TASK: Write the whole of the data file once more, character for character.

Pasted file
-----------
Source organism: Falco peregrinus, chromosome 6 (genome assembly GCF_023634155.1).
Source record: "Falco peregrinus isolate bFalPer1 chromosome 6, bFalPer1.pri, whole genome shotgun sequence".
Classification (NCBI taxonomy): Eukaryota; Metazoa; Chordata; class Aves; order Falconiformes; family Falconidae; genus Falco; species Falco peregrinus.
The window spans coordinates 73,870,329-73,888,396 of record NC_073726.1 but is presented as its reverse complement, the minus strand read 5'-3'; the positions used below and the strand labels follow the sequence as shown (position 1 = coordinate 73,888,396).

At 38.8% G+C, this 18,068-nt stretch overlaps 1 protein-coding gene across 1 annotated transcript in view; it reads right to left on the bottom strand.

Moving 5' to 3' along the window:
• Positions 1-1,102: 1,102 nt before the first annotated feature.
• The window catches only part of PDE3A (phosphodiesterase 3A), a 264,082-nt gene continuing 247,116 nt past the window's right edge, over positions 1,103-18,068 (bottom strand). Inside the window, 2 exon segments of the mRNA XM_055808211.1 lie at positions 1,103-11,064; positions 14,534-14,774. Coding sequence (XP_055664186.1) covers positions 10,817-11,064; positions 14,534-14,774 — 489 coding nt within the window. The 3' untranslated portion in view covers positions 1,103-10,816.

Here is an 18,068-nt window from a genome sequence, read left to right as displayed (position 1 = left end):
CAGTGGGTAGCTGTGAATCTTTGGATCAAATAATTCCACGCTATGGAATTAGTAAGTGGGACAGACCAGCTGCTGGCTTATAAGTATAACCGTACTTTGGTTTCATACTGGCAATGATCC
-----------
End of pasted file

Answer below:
Source organism: Falco peregrinus, chromosome 6 (genome assembly GCF_023634155.1).
Source record: "Falco peregrinus isolate bFalPer1 chromosome 6, bFalPer1.pri, whole genome shotgun sequence".
Classification (NCBI taxonomy): Eukaryota; Metazoa; Chordata; class Aves; order Falconiformes; family Falconidae; genus Falco; species Falco peregrinus.
The window spans coordinates 73,870,329-73,888,396 of record NC_073726.1 but is presented as its reverse complement, the minus strand read 5'-3'; the positions used below and the strand labels follow the sequence as shown (position 1 = coordinate 73,888,396).

At 38.8% G+C, this 18,068-nt stretch overlaps 1 protein-coding gene across 1 annotated transcript in view; it reads right to left on the bottom strand.

Moving 5' to 3' along the window:
• Positions 1-1,102: 1,102 nt before the first annotated feature.
• The window catches only part of PDE3A (phosphodiesterase 3A), a 264,082-nt gene continuing 247,116 nt past the window's right edge, over positions 1,103-18,068 (bottom strand). Inside the window, 2 exon segments of the mRNA XM_055808211.1 lie at positions 1,103-11,064; positions 14,534-14,774. Coding sequence (XP_055664186.1) covers positions 10,817-11,064; positions 14,534-14,774 — 489 coding nt within the window. The 3' untranslated portion in view covers positions 1,103-10,816.

Here is an 18,068-nt window from a genome sequence, read left to right as displayed (position 1 = left end):
CAGTGGGTAGCTGTGAATCTTTGGATCAAATAATTCCACGCTATGGAATTAGTAAGTGGGACAGACCAGCTGCTGGCTTATAAGTATAACCGTACTTTGGTTTCATACTGGCAATGATCC